What will China’s economic slowdown mean for the globe? The Maurice R. Greenberg Center for Geoeconomic Studies and the Asia Studies program at the Council on Foreign Relations convened a group of experts in economics, finance, government, political science, and military affairs to find out.
Daniel Markey discusses the ineffectiveness of current assistance to Pakistan, where billions of U.S. taxpayer dollars spent on development assistance have propped up the most repressive elements in Pakistani society, and proposes changes in how assistance is given and what can reasonably be gained.
U.S. leaders still haven't quite figured out the right formula for the greatest geopolitical challenge facing the United States this century: managing China's rise. But that may have changed Monday, when President Barack Obama welcomed leaders from the 10 member countries of the Association of Southeast Asian Nations for a two-day summit at Sunnylands in California, the so-called Camp David of the West.
Leaders from ASEAN countries met with U.S. President Obama in Sunnylands, California February 15-16, 2016. In his remarks at the summit, President Obama discussed his administration's "foreign policy rebalance to the Asia Pacific" and how the relationship will continue into future administrations.
Next week, at a summit in California, US President Barack Obama will meet with the leaders of the ten countries of Asia’s most important regional grouping: the Association of Southeast Asian Nations. The event, the first-ever US-ASEAN summit on American soil, is being touted as a sign of America’s growing interest in Southeast Asia. The question is whether the US, by inviting all members of ASEAN, has allowed its interests to overwhelm its principles.
The U.S.-India defense relationship has entered a new phase that includes the joint development and manufacturing of defense equipment. Both the United States and India stand to benefit from defense collaboration, but the risks of technology transfer involved in the projects require both sides to be clear about their expectations, write Ashlyn Anderson and Amy J. Nelson.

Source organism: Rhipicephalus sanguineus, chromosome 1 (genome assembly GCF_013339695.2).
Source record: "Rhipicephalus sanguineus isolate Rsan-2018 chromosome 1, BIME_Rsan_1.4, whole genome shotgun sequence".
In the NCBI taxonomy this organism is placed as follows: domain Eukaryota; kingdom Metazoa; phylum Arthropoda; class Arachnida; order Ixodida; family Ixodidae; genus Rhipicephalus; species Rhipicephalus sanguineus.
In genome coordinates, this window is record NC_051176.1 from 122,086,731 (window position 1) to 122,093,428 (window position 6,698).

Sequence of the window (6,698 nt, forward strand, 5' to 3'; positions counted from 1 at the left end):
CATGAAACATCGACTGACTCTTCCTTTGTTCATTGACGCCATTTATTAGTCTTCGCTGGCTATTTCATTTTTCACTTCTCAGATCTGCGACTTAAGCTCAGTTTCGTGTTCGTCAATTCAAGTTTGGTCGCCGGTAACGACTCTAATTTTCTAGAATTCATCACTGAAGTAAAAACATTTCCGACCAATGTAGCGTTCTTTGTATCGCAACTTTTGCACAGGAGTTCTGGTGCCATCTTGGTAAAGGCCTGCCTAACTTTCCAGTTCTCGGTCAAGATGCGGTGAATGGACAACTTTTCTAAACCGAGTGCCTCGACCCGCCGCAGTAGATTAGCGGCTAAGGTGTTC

Joshua Kurlantzick looks at the international and domestic factors within China that appear to be behind the rising pace of abductions and deportations, a significant signal that China’s economic, diplomatic, and military might is simply becoming too much for many Southeast Asian nations to resist.
The United Nations Security Council met on February 7, 2016, to discuss North Korea's missile launch and previous nuclear test. U.S. Ambassador Samantha Power, Japanese Ambassador Motohide Yoshikawa, and South Korean Ambassador Oh Joon discussed the Security Council's response.
The special exemptions for tobacco products in the TPP trade deal say less about cross-border investment rules generally, and more about the unique nature of tobacco under U.S. and international law, writes CFR's Thomas Bollyky.
Steven A. Tananbaum Senior Fellow for International Economics Robert Kahn argues that the idea of capital control is less radical than it seems; although comprehensive liberalization is theoretically the ideal option, capital controls may be China’s best chance to end the panic roiling global markets.
In this excerpt from his new book, The Hacked World Order: How Nations Fight, Trade, Maneuver, and Manipulate in the Digital Age, Adam Segal explains the rise of Chinese hacking, its rationale, and what China hopes to gain by it.
Author: Varun Sivaram Stanford Steyer-Taylor Center for Energy Policy and Finance
In this report, Varun Sivaram and co-authors argue that three very different segments of the Indian solar industry—utility-scale, distributed, and off-grid solar—will be required to deliver both climate results and domestic co-benefits to India. In addition, the Indian national and state governments, with the support of countries and institutions around the world, can advance the development of three diverse segments of the solar industry—utility-scale, distributed, and off-grid solar— by pursuing four building blocks of a successful solar strategy: (1) Reform the utility sector; (2) Harmonize federal and state policies; (3) Secure substantial and cost-effective financing; and (4) Foster the diffusion of technology and standards from abroad.
Daniel Markey discusses the “comprehensive assessment of one of the world’s most consequential, peculiar , and poorly understood bilateral relationships” found in Andrew Small’s The China-Pakistan Axis: Asia’s New Geopolitics.
Learn more about CFR’s mission and its work over the past year in the 2015 Annual Report. The Annual Report spotlights new initiatives, high-profile events, and authoritative scholarship from CFR experts, and includes a message from CFR President Richard N. Haass. Read and download »